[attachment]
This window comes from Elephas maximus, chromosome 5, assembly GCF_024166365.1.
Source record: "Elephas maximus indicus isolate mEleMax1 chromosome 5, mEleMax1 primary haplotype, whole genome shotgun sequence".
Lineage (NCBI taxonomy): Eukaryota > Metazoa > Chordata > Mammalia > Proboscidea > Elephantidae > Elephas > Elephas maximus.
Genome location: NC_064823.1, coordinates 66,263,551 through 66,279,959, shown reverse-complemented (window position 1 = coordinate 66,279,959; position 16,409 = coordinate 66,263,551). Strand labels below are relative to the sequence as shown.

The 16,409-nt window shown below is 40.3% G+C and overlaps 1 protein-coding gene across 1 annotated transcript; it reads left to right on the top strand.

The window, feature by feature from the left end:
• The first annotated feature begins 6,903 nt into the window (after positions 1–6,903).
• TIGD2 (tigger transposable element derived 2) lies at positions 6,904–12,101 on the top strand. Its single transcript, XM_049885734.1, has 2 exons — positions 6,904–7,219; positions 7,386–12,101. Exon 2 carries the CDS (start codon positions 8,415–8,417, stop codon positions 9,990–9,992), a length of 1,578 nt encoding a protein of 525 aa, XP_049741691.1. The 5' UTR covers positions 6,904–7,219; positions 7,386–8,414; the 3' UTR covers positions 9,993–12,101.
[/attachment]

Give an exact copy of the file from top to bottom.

This window comes from Elephas maximus, chromosome 5, assembly GCF_024166365.1.
Source record: "Elephas maximus indicus isolate mEleMax1 chromosome 5, mEleMax1 primary haplotype, whole genome shotgun sequence".
Lineage (NCBI taxonomy): Eukaryota > Metazoa > Chordata > Mammalia > Proboscidea > Elephantidae > Elephas > Elephas maximus.
Genome location: NC_064823.1, coordinates 66,263,551 through 66,279,959, shown reverse-complemented (window position 1 = coordinate 66,279,959; position 16,409 = coordinate 66,263,551). Strand labels below are relative to the sequence as shown.

The 16,409-nt window shown below is 40.3% G+C and overlaps 1 protein-coding gene across 1 annotated transcript; it reads left to right on the top strand.

The window, feature by feature from the left end:
• The first annotated feature begins 6,903 nt into the window (after positions 1–6,903).
• TIGD2 (tigger transposable element derived 2) lies at positions 6,904–12,101 on the top strand. Its single transcript, XM_049885734.1, has 2 exons — positions 6,904–7,219; positions 7,386–12,101. Exon 2 carries the CDS (start codon positions 8,415–8,417, stop codon positions 9,990–9,992), a length of 1,578 nt encoding a protein of 525 aa, XP_049741691.1. The 5' UTR covers positions 6,904–7,219; positions 7,386–8,414; the 3' UTR covers positions 9,993–12,101.